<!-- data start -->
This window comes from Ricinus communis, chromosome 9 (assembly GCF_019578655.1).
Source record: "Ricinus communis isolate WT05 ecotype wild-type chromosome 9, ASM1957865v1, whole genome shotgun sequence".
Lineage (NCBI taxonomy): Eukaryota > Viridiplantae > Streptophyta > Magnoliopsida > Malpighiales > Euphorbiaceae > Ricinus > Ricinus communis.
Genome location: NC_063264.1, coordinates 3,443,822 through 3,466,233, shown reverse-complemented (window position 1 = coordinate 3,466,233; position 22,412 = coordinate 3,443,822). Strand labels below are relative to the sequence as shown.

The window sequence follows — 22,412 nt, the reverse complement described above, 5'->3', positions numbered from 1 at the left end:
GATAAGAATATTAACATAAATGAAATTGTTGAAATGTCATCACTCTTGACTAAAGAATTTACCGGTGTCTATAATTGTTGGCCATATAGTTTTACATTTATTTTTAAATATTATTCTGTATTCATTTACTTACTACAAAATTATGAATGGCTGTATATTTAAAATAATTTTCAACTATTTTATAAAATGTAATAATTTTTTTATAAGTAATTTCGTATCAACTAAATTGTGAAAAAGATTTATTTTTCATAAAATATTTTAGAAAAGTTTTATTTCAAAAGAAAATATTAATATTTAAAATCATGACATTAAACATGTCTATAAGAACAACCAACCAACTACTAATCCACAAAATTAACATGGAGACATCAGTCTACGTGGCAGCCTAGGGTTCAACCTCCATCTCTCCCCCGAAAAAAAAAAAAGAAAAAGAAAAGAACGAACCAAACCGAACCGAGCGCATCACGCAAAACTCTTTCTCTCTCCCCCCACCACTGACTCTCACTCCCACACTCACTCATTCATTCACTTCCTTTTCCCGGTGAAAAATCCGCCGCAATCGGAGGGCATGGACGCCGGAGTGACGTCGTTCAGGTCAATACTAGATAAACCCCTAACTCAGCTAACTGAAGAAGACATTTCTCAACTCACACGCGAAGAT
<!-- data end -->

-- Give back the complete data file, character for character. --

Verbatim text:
This window comes from Ricinus communis, chromosome 9 (assembly GCF_019578655.1).
Source record: "Ricinus communis isolate WT05 ecotype wild-type chromosome 9, ASM1957865v1, whole genome shotgun sequence".
Lineage (NCBI taxonomy): Eukaryota > Viridiplantae > Streptophyta > Magnoliopsida > Malpighiales > Euphorbiaceae > Ricinus > Ricinus communis.
Genome location: NC_063264.1, coordinates 3,443,822 through 3,466,233, shown reverse-complemented (window position 1 = coordinate 3,466,233; position 22,412 = coordinate 3,443,822). Strand labels below are relative to the sequence as shown.

The window sequence follows — 22,412 nt, the reverse complement described above, 5'->3', positions numbered from 1 at the left end:
GATAAGAATATTAACATAAATGAAATTGTTGAAATGTCATCACTCTTGACTAAAGAATTTACCGGTGTCTATAATTGTTGGCCATATAGTTTTACATTTATTTTTAAATATTATTCTGTATTCATTTACTTACTACAAAATTATGAATGGCTGTATATTTAAAATAATTTTCAACTATTTTATAAAATGTAATAATTTTTTTATAAGTAATTTCGTATCAACTAAATTGTGAAAAAGATTTATTTTTCATAAAATATTTTAGAAAAGTTTTATTTCAAAAGAAAATATTAATATTTAAAATCATGACATTAAACATGTCTATAAGAACAACCAACCAACTACTAATCCACAAAATTAACATGGAGACATCAGTCTACGTGGCAGCCTAGGGTTCAACCTCCATCTCTCCCCCGAAAAAAAAAAAAGAAAAAGAAAAGAACGAACCAAACCGAACCGAGCGCATCACGCAAAACTCTTTCTCTCTCCCCCCACCACTGACTCTCACTCCCACACTCACTCATTCATTCACTTCCTTTTCCCGGTGAAAAATCCGCCGCAATCGGAGGGCATGGACGCCGGAGTGACGTCGTTCAGGTCAATACTAGATAAACCCCTAACTCAGCTAACTGAAGAAGACATTTCTCAACTCACACGCGAAGAT